Vacant teaching posts increase amid recruitment crisis

In the past two years, vacant teaching posts have increased by 24 per cent, Eteach data has shown.

In addition, the figures show nine per cent more teaching vacancies this September than the same month in 2016.

At least 300,000 pupils will be without a permanent teacher as the 2017/18 academic year starts and two-thirds of teachers are looking to leave their current role within the next three years.

Eteach has analysed teacher vacancy figures from 7,000 schools to take the temperature on the nation’s growing teacher recruitment crisis.

Data from a quarter of the UK’s schools, shows there will be almost 14,000 teacher vacancies as the school year begins.

With an average UK class size of twenty-two pupils, this leaves at least 300,000 pupils without a permanent classroom teacher this September.

Eteach surveyed over 1,800 teachers and the data reveals two-thirds are thinking of leaving their current job in the next three years. Of those, excessive workload (48 per cent) and low morale (38 per cent) were given as the most prominent reasons for planned resignations with 80 per cent of teachers taking work home with them on weekends and during holidays.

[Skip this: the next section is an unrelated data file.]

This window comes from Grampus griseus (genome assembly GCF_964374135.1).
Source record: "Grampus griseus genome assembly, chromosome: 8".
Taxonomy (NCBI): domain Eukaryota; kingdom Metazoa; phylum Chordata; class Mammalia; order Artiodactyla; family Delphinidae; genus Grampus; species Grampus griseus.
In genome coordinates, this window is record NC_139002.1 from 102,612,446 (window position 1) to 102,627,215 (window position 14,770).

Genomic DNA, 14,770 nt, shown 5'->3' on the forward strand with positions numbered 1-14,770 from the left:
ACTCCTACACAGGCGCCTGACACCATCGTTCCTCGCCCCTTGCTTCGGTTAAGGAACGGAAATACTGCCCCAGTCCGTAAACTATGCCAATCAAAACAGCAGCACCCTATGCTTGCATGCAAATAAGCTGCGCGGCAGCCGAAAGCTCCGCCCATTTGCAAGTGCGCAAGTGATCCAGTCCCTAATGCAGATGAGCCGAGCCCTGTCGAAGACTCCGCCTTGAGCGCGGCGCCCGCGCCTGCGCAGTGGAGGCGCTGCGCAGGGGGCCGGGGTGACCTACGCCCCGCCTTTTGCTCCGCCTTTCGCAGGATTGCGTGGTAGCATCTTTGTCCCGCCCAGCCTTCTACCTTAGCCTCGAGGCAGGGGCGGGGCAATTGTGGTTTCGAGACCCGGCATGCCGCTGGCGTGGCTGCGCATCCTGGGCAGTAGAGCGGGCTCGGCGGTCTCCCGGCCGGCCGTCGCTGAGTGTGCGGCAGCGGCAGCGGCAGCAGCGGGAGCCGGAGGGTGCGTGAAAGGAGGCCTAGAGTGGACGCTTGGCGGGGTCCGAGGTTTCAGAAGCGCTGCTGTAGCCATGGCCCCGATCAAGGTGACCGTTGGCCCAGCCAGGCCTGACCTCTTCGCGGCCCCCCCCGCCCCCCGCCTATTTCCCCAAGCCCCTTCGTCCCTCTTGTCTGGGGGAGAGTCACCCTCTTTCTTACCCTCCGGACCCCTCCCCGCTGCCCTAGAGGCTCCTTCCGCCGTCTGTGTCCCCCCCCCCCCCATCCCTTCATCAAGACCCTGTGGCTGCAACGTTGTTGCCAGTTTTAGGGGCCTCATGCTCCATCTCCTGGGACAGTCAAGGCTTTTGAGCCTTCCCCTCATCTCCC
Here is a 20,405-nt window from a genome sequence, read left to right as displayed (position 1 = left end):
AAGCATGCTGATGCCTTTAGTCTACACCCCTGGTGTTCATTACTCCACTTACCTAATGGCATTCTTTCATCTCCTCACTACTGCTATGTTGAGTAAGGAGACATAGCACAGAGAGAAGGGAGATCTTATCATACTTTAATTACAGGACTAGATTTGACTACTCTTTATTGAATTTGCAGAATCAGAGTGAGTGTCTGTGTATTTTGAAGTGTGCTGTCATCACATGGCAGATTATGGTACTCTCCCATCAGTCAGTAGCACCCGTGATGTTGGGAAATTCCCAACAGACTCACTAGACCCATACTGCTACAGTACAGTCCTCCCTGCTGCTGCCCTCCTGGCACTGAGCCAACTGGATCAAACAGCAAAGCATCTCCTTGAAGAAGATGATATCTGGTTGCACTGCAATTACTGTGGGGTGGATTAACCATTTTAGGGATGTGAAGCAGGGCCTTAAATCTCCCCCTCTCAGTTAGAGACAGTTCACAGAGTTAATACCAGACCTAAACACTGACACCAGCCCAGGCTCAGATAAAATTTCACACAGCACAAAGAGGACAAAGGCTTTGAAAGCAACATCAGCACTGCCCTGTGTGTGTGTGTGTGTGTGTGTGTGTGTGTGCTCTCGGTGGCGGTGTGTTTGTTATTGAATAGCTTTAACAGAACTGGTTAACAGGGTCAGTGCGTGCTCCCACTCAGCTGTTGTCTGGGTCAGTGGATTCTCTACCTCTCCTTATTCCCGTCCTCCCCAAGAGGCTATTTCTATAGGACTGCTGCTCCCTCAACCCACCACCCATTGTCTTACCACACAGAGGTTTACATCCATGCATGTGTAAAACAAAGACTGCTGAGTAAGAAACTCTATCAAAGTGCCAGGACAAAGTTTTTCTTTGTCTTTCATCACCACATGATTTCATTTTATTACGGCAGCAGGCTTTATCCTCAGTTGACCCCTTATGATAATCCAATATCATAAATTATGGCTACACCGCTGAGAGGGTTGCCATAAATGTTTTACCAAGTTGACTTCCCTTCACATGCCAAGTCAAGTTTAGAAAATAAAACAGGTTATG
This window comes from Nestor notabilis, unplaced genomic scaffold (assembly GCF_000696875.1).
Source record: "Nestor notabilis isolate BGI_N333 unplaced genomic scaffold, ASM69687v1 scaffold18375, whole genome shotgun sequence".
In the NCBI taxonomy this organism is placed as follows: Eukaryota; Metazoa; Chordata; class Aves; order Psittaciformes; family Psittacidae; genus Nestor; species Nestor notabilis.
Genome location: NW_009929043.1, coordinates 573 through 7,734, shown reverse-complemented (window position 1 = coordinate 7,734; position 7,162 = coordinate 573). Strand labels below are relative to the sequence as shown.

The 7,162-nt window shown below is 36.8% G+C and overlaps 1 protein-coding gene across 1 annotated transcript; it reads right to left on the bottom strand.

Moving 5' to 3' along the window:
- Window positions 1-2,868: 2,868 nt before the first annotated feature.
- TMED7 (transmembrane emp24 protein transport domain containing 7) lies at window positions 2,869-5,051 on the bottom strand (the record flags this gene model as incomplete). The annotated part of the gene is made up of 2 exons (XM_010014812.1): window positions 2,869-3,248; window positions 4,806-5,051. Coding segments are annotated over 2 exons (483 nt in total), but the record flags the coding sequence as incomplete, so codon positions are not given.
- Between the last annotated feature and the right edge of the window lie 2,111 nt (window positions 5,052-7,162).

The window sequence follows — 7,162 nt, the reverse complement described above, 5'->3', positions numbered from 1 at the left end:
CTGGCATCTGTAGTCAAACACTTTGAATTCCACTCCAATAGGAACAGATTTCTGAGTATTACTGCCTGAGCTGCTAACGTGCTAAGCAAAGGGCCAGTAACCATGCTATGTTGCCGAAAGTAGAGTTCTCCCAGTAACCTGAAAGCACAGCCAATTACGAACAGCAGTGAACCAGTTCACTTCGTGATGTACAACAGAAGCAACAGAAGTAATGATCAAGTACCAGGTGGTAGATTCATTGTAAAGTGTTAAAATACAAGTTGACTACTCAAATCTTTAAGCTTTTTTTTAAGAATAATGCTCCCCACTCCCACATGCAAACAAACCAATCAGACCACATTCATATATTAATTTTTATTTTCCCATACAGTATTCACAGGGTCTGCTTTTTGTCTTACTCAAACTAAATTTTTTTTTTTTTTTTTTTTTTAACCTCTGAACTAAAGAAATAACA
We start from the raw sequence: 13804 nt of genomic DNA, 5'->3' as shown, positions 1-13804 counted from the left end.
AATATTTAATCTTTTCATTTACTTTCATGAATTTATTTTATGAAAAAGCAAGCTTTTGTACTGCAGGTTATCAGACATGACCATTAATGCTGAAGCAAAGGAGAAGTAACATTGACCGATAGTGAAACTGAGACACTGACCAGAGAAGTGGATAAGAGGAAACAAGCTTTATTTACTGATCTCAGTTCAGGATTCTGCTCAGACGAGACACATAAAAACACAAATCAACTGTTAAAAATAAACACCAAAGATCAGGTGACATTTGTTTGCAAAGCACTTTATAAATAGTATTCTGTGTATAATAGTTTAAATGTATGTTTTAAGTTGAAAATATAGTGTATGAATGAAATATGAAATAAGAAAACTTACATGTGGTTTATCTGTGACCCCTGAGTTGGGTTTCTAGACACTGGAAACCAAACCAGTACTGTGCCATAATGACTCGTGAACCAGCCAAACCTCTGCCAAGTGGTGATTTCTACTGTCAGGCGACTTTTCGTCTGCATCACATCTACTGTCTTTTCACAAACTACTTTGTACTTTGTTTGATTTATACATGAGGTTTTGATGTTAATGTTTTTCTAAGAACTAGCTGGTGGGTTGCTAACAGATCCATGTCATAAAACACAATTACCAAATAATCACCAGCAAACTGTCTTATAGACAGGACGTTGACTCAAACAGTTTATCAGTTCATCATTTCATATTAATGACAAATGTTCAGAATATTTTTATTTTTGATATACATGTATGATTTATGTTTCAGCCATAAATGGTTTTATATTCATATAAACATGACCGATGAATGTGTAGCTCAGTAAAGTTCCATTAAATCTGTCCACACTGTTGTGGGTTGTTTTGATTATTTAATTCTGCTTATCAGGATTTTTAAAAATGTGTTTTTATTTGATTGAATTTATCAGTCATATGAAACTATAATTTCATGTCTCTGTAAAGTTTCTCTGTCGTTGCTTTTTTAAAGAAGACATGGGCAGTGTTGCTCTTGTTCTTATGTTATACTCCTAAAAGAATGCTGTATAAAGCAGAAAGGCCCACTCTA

However, despite increasing pressures, over half of teachers (56 per cent) would still recommend the profession to a friend.

Paul Howells, founder and chief executive of Eteach says: “In my 20 years of working with schools on teacher recruitment I have never seen so many unfilled vacancies. Teaching is failing to attract enough graduates, and schools are struggling to hold on to their current teachers, creating a perfect storm of pressures.

“As schools start the new academic year, thousands will be scrambling for last-minute supply staff and paying agencies a premium for emergency cover during a period of tightened budgets.

“Despite the nature of the school recruitment calendar there are steps schools can take with a more proactive approach and new technology to mitigate the growing September supply crisis.”

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